Depending on your needs, you can choose the format of your agreement. If you’re dealing with a huge budget and big players, then get an agreement drafted and registered by a lawyer. If you’re uncomfortable with the idea of registrations, then please draft an agreement, print it on your letterhead and get it counter signed. Finally, if you want to make it really simple, ask your lawyer or consultant to help you draft an agreement that says what needs to be said in simple language. The choice is yours, but don’t shy away from investing in some legal help at the initial stages. As someone rightly said, ‘failing to plan, is planning to fail’ – so include basic legal costs in your budget.


Script registrations might have to be obtained for several reasons – the most obvious question is usually with regards to ascertaining copyright ownership over the script. In India (and a few other countries that are party to what is known as the Berne Convention), we have something called automatic copyright registration. This means that if your content satisfies the requirements for copyrightability, then the mere fact that you have expressed this in some kind of tangible format implies that you are its rightful copyright owner. While this informal but automatic copyright protection is beneficial, its scope is limited. By obtaining a formal registration with the Copyright Office of India, you give yourself the opportunity to exercise several rights. Many producers and investors prefer that you obtain a formal registration – this is also great from the scriptwriter’s point of view as it makes the whole process much clearer. In addition to copyright registration, a scriptwriter may also have to register his or her work with a local union or trade association of some sort, in light of industry standards and collective bargaining. A great example is the Film Writers’ Association in India or the FWA. Registration of this sort implies compliance with industry standards and may subsequently allow you to gain access to certain opportunities, investors and producers.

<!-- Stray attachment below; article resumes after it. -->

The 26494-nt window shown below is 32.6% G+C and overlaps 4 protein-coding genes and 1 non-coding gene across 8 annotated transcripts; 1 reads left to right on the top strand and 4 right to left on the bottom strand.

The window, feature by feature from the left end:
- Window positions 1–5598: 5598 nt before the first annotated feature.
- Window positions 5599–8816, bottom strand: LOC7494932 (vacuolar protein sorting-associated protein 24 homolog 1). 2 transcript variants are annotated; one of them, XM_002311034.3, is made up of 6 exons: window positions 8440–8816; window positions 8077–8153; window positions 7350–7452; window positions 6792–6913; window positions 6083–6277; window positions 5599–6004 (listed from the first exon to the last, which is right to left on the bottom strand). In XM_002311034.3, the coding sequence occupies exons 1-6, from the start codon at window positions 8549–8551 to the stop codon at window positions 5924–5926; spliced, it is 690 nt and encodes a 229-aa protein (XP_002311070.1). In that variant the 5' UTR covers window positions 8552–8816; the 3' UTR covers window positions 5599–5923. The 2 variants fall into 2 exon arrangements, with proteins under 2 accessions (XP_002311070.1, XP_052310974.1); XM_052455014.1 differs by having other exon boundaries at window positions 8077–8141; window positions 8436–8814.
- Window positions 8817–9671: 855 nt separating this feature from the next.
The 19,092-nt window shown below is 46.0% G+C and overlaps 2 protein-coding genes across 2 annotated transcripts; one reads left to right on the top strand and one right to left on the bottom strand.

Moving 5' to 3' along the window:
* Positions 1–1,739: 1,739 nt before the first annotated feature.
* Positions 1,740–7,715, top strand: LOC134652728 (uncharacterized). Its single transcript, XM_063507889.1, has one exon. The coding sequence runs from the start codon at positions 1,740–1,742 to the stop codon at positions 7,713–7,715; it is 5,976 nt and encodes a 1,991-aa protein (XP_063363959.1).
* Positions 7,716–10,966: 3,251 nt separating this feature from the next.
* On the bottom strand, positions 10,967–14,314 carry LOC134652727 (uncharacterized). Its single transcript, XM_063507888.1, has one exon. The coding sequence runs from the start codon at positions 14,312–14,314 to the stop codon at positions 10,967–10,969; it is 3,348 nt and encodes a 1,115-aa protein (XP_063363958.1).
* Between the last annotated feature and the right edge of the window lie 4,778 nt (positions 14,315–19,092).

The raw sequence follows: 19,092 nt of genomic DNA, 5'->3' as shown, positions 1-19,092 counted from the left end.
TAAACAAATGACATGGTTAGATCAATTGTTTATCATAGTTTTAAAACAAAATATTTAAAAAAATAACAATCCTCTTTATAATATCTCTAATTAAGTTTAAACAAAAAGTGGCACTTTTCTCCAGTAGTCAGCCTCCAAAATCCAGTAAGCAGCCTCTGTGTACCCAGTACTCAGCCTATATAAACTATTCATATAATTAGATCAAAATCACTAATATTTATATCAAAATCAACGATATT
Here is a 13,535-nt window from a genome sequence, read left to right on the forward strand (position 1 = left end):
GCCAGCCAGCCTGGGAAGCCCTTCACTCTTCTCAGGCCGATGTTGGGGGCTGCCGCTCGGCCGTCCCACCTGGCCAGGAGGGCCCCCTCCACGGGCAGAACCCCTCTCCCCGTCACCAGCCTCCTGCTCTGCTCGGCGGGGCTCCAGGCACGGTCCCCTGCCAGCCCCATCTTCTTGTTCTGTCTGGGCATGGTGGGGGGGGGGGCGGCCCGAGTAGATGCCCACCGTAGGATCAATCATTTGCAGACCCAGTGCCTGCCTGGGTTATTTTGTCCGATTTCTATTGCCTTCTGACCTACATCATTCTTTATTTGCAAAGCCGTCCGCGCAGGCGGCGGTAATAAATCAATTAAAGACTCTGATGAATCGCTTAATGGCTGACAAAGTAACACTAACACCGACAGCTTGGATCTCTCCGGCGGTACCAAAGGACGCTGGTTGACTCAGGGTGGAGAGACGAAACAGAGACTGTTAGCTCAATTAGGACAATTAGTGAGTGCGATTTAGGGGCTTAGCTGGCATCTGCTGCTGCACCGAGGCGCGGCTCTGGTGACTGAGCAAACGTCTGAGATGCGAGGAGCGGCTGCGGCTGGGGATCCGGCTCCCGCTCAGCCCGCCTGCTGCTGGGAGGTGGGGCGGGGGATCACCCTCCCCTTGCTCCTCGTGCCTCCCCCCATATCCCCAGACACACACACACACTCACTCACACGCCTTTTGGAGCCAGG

Although copyright registration does help you to protect your script and perhaps other descriptive material with respect your movie, it is important to understand that there are other intellectual property rights that you need to be careful of too. So if you’re looking to protect your movie’s title or tagline, then you might have to consult a lawyer and proceed with trademark registration instead.


Manojna Yeluri

Manojna Yeluri

Manojna Yeluri is an independent legal consultant advising artists and startups on issues related to IPR and entertainment law. She also founded and runs Artistik License – a legal education initiative for artists working in India that’s meant to empower artists through simplified legal knowledge. When she's not talking to artists, you can find her drinking tea and trying her hand at all kinds of DIY craft projects. You can read more about her work with Artistik License at artistiklicense.wordpress.com